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JCP&L Again Says it Will Improve Communication

The company also touted communication enhancements after Hurricane Irene.

Jersey Central Power and Light (JCP&L) is saying that it will improve its communication with towns during "significant storm events," after the utility company was criticized by many municipal officials after Hurricane Sandy.

The company attempted communication improvements on the ground after Hurricane Irene in 2011, but Mayor Jon Hornik in Marlboro and former Mayor Jarrett Engel in Colts Neck both agree that more needs to be done.

In the aftermath of Hurricane Sandy, Engel said his updates from JCP&L corporate officers were either outdated or incorrect. 

"Unfortunately, we have found that communication with JCP&L regarding timing and location has been unreliable and inaccurate; with no information beyond today, other than that most of our town should have power by Wednesday," Engel said.

Hornik said most of his information came from linemen, the Marlboro Police Department and residents instead of JCP&L.

"I know we have a long list of things that we think JCP&L needs to do to become better in terms of responding and restoring electricity," Hornik said in November. "It's not only communication. The actual restoration operation is completely in the dark ages."

In March of 2012, the power company announced a $200 million improvement project in all town serviced. According to a news release at the time, improvements focused on infrastructure. 

Going forward with JCP&L

JCP&L has now announced new practices and upcoming technology improvements at meetings on Jan. 3 in Eatontown and Morristown with members of the League of Municipalities, the New Jersey Board of Public Utilities and the New Jersey State Police.

A news release from JCP&L states that the communication enhancements will include:

  • Providing municipalities with maps showing electrical circuit routes in their communities;
  • Locating JCP&L municipal liaisons in company field offices to maintain contact with local officials;
  • Hosting targeted teleconference briefings for municipal officials about localized restoration work;
  • Deploying additional company personnel to work with municipal representatives;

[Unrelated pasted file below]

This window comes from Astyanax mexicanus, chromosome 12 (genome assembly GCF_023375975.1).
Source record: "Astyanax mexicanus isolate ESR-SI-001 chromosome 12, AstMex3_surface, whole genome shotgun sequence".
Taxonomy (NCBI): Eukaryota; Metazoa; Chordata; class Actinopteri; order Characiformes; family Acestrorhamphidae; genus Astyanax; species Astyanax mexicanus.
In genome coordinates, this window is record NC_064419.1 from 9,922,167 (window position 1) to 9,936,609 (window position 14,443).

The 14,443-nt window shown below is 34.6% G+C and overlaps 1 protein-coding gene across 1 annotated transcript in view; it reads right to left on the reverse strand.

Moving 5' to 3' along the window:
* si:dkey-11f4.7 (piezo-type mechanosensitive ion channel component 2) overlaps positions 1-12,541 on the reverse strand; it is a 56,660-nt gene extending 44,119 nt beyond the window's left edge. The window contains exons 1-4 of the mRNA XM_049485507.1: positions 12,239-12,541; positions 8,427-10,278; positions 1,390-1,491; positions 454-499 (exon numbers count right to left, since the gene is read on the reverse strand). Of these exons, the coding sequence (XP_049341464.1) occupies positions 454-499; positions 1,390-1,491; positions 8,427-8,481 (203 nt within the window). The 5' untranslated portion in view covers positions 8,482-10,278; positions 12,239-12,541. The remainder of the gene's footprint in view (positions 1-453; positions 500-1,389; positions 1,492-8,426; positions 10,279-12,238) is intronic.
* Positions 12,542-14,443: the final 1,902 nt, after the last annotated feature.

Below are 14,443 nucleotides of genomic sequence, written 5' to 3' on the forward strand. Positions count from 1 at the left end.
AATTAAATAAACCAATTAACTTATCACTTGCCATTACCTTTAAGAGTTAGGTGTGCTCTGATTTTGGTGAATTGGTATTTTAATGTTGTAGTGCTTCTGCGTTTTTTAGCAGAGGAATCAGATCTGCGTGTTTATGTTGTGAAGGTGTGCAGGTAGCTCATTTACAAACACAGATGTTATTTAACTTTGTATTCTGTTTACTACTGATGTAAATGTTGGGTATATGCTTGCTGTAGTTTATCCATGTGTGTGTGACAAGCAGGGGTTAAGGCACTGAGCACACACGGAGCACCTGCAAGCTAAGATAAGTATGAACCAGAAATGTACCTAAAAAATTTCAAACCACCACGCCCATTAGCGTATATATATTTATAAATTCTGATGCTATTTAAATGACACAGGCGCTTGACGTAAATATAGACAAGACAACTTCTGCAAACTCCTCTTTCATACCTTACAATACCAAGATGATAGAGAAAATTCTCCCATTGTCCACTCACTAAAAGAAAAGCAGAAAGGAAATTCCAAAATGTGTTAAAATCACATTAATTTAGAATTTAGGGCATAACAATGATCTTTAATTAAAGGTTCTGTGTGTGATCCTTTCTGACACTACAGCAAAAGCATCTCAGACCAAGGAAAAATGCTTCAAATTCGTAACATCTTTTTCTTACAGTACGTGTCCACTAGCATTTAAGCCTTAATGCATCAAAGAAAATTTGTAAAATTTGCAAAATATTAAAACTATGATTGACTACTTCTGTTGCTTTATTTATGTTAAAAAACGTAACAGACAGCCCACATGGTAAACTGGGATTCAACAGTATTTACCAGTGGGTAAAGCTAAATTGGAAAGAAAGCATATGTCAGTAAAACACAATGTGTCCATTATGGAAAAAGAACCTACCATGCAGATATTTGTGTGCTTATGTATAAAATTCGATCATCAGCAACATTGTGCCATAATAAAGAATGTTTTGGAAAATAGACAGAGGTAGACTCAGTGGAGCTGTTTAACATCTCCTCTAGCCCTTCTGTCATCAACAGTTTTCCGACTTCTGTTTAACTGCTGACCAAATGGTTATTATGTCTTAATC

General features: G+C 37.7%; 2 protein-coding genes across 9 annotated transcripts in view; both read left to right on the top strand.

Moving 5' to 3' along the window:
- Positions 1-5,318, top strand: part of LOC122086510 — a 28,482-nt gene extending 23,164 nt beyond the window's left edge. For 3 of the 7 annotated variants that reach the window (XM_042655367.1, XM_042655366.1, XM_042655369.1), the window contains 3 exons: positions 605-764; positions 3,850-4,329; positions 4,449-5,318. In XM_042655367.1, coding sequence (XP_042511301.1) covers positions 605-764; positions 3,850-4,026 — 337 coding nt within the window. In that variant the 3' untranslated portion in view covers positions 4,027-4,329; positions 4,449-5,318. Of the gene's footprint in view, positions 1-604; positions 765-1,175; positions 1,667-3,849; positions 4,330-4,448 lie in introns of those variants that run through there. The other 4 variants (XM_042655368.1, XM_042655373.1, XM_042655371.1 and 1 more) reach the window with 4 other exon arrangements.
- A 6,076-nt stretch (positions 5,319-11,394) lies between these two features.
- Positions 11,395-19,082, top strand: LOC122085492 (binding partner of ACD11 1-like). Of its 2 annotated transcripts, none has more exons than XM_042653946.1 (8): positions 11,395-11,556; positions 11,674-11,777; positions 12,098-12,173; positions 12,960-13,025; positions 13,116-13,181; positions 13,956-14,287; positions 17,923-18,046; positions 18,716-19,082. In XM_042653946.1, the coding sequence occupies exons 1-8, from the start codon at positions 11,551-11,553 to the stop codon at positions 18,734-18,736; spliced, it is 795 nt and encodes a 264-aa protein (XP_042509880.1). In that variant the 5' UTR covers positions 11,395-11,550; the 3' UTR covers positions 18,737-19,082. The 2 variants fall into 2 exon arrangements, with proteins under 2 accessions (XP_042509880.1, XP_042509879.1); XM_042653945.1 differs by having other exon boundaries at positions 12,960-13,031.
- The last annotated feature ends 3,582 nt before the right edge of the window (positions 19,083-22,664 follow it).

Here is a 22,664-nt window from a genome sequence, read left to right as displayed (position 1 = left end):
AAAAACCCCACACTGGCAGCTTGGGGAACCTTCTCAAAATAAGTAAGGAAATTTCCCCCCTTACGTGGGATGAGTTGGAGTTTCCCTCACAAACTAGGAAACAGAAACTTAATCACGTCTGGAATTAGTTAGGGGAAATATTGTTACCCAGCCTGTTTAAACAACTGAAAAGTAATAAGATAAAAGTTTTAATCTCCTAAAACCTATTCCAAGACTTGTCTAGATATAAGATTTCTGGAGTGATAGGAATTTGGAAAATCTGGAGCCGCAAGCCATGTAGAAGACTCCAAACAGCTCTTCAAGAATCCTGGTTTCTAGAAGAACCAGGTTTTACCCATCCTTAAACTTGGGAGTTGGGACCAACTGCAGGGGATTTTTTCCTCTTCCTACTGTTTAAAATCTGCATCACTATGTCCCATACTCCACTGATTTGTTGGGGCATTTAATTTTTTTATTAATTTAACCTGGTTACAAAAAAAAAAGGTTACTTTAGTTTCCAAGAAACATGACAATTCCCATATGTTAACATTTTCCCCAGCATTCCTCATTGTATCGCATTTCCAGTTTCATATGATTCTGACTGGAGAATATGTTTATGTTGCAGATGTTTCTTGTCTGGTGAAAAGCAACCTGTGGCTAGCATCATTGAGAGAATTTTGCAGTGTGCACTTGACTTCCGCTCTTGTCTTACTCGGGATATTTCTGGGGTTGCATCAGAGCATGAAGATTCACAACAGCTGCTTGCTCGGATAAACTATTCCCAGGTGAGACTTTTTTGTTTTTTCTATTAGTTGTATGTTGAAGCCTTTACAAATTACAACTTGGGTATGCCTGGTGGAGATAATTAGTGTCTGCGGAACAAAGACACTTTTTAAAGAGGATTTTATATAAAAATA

• Training county and municipal first responders on electrical safety;
  • Participating in community advisory board meetings with county and municipal leaders and emergency agencies to outline the company's restoration procedures.

"We are committed to continuous improvement for our customers and welcome the opportunity to work with state, county and municipal officials over the next several months as we implement these new practices," JCP&L President Don Lynch said in the release.

"These enhancements, which are based on feedback from customers and municipal officials following Hurricane Sandy, are designed to provide more outreach and collaboration to elected officials and customers about the company's restoration process and priorities on a community by community basis."

JCP&L said it is in the process of developing several mobile technology tools to help customers report outages and access information about their electric account.

"This month, the company will launch a new customer app that can be downloaded to Apple or Android smartphones," the JCP&L release states. "The app will make it easier for customers to report a power outage, view the company's 24/7 Power Center maps, or access their JCP&L accounts from a mobile device. The app will be similar to the company's new mobile website, which is available now by visiting www.jcp-l.com from a smartphone."

The release also states that the ability for its customers to receive outage or account information via text message or email are under development and should be available later this year.

Improvements also are being made to JCP&L's 24/7 Power Center, "including a greater level of detail about power outages, and redesigning content to ensure customers can find the information they need before, during and after a major storm."

Marlboro VoiceofReason January 11, 2013 at 12:49 PM
(1) Trim all branches or cut down trees along major roads nearthe power lines, (2) Newer transformers, (3) Underground lines - start slowly on main roads, then branch to ancillary roads.

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